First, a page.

NUS, CAPA, NATSIPA, and UATSIS are willing to assist the Government to develop a tertiary education policy should the Government decide that they need one.

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For further comment:

NUS National President
Desiree Cai
E: president@nus.asn.au
P: 0411 606 808

CAPA National President
Natasha Abrahams
E: president@capa.edu.au
P: 0430 076 993

NATSIPA Vice-President
Dr Sharlene Leroy-Dyer
E: vice-president@natsipa.edu.au
P: 0417 239 909

UATSIS National President
Braedyn Edwards
E: president@uatsis.org
P: 0428 238 088

Women in STEM initiative cannot coexist with the war on science

The Council of Australian Postgraduate Associations (CAPA) says that the women in STEM initiatives announced by the Federal Government are a cold comfort as science has been starved of funding in recent years.

While $3.4 million has been announced for science gender equity programs, $328 million has been ripped from research funding over the past year and a half.

In other words, only 1% of the cut to research funding has been returned via the women in STEM initiatives.

CAPA supports the increased investment to lift women’s participation in the STEM workforce, however this is irrelevant if research is not properly funded. There is no point creating the digital awareness initiative for women in science, when graduates of science degrees face poor career prospects in Australia due to the government’s sustained war on science.

We reiterate our call for national investment to be equal to 3% of GDP.

We echo statements from Australian Mathematical Sciences Institute (AMSI) and Science & Technology Australia (STA) that improvements to gender equity in science can only be achieved with investment in STEM research.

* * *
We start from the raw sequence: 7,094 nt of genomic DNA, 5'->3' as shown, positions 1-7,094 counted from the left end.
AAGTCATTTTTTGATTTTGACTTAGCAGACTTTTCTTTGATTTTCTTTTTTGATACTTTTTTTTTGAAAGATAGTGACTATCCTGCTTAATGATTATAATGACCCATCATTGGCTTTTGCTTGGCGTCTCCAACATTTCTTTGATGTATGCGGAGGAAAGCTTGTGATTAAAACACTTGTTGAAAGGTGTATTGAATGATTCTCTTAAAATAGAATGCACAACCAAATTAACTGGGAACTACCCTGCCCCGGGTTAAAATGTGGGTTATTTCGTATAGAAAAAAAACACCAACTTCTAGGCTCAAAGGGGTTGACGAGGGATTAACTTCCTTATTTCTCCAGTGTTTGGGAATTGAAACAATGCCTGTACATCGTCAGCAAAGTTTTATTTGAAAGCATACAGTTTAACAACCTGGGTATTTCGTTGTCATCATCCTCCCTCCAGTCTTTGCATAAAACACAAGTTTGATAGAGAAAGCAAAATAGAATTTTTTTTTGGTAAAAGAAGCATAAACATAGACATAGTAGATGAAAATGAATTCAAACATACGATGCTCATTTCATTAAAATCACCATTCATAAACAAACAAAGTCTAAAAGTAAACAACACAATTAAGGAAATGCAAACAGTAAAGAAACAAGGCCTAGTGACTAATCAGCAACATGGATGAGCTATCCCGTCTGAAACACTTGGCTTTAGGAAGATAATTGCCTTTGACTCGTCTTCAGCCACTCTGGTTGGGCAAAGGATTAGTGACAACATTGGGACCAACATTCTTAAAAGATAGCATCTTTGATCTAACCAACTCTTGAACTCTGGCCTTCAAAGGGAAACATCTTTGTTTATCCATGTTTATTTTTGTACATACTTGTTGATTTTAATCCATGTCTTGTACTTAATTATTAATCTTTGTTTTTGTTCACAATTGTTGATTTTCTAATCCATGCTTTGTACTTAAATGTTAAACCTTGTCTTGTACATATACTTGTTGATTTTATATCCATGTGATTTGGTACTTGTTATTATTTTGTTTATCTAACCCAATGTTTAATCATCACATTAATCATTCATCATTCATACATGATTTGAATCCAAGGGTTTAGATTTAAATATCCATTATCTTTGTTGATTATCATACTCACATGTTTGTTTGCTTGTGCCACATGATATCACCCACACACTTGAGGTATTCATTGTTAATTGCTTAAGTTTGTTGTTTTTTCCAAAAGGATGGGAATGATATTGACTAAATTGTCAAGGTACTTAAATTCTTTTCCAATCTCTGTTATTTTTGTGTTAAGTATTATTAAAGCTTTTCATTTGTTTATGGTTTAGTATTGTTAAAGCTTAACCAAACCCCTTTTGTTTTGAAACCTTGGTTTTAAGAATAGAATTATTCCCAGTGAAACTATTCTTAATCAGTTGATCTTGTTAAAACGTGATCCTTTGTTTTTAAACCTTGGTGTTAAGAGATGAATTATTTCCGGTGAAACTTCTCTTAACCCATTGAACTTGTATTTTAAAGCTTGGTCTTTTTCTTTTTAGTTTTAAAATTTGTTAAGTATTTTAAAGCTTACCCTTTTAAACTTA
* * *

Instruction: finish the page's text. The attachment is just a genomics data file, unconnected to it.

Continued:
“We need stable research funding and support for this program to be effective. Increased funding for women in STEM awareness is counterproductive if there is no workforce for women to end up in,” says CAPA Women’s Officer, Romana-Rea Begicevic.

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For comment:
CAPA National President Natasha Abrahams
M: 0430 076 993
E: president@capa.edu.au

Government forgets skills in their skills and infrastructure agenda

The Council of Australian Postgraduate Associations (CAPA) is horrified at the Government’s priorities as outlined in their 2019/20 Budget handed down tonight.

The Coalition Government is ripping money out of Australia’s future prosperity in a vain attempt to buy votes with their $158 billion of tax cuts that mostly benefit the top end of town.

The Liberals’ sustained cuts to research will drag down the Australian economy in future, as we forgo the high return-on-investment for research expenditure. The Group of Eight universities found that each dollar of research funding they receive returns $10 to the economy.

As far as education goes, this budget has nothing for anyone over the age of 14 and not in vocational education. Not one request made by postgraduate students to this government has been adopted.